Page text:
One of the requirements set forth in the contract to sell our house in Vermont is that the place be free of all signs of rodent activity at the time of closing. This is an existential minefield.
-What exactly is “the time of closing”? When the last person has signed the documents? When everybody shakes hands and leaves the room? When the first person signs the documents? Because in the time it takes for one person to sign the documents, there may very well be more “signs” of rodent activity.
The rodents we’re talking about are field mice. The house is in a field. the way I look at it, and them too, is that 200 years ago somebody built a house on their field and therefore it’s their house. Can hardly blame them if there are yummy apples inside after all the outside apples are rotten.
But the folks who are left, our caretakers, have been scheming to outsmart the rodents. In stalking them, setting traps in odd places, finding their teeny doorways and teenier tracks, they noticed a mouse with one eye. His face looks slightly smashed and they think he may have been caught in a trap and then escaped, minus one eye. He stares at them with his one eye. He is not afraid, an entitled mouse, an experienced mouse, wizened and careful and willing to get it on with a befuddled human or two. He’s small and fast and with his one eye he understands traps.
I think the mouse may be God. Or the one-eyed furry ghost of Claudio Arrau, who used to own the house and who used to play the grandest of grand Steinways in the room where the one-eyed mouse now holds power. His one eye might actually be a third eye, the other two having been removed by the cruel trap.
The third eye sees a new family, young and busy and looking forward to their few minutes in the big house on Arrau Road. But tomorrow the kids will be grown, have summer jobs, be too engaged elsewhere to get up there from the city. The new people bought a couch so big it had to be brought in through a window – frame and glass removed entirely – because it was too big to get through the door. I wonder what color it is. It’s from Restoration Hardware. How long will it take the one-eyed mouse to find a few nuts, or seeds, on the floor or in the pantry or on the counters, and gather them all under the new Restoration Hardware cushions, safe and sound for the next time there’s a famine? How long will it take the one-eyed mouse to adjust to the new people, undoubtedly more careful, cleaner, neater than the last people (us).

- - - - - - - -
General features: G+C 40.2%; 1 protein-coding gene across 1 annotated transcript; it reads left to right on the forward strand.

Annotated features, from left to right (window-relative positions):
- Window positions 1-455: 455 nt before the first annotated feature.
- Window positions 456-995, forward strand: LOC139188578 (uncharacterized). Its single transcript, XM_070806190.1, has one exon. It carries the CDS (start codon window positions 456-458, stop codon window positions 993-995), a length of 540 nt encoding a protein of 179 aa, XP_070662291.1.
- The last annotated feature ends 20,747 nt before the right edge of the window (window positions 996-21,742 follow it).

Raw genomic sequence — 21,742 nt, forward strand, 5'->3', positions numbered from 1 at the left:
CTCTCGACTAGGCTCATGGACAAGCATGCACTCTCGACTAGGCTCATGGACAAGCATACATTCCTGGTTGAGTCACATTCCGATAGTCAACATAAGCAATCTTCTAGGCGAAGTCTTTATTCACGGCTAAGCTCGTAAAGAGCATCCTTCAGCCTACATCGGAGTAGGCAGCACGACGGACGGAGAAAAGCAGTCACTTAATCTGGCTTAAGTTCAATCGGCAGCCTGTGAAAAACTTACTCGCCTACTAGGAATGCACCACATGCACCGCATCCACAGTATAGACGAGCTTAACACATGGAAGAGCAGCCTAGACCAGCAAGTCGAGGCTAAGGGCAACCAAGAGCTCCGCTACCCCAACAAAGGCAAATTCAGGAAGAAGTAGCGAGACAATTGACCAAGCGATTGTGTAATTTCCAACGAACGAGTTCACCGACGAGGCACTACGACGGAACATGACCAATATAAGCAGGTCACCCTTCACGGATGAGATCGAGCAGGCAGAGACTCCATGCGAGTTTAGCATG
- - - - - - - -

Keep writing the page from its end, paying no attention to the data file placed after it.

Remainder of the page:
The one-eyed mouse isn’t interested in the existential questions; he’s interested in saving for the famine, which will inevitably come. And the day will also come when the big new sofa is old and sagging, and offered to the highest bidder. The kids will be grown, the parents will be old, too old to make the trip with the dog and the coffee beans and the big winter coats.
Four things: Lucy’s baby snow boots, sent back to us from the house in Vermont. They’re on the mantle in our bedroom because I don’t know what else to do with them. Memories: Byron’s steady boy-steps on the half-frozen pond, finally breaking through in order to rescue little Tommy the Shiba Inu, who was so greedy for a drink of cold water that he broke through the ice first. Toddling Isabel, walking on top of the stone wall that surrounds our – well, not ours any more – lavender garden, tip-toeing her way through the cousins’ tradition: the big ones hold the hands of the little ones while they learn to jump over the spaces and negotiate the uneven stones. And footprints on the rug, whipped cream and pumpkin, once a pie, that little Clara with her maryjanes had run right through and kept on going.
She’s still going. And I’m still working, fighting really, to put one step after the other, to keep on walking towards something, not the house in Vermont or the baby grandchildren or my youth or my husband’s youth, but somewhere that’s not right here. Maybe I need the one-eyed mouse to help me.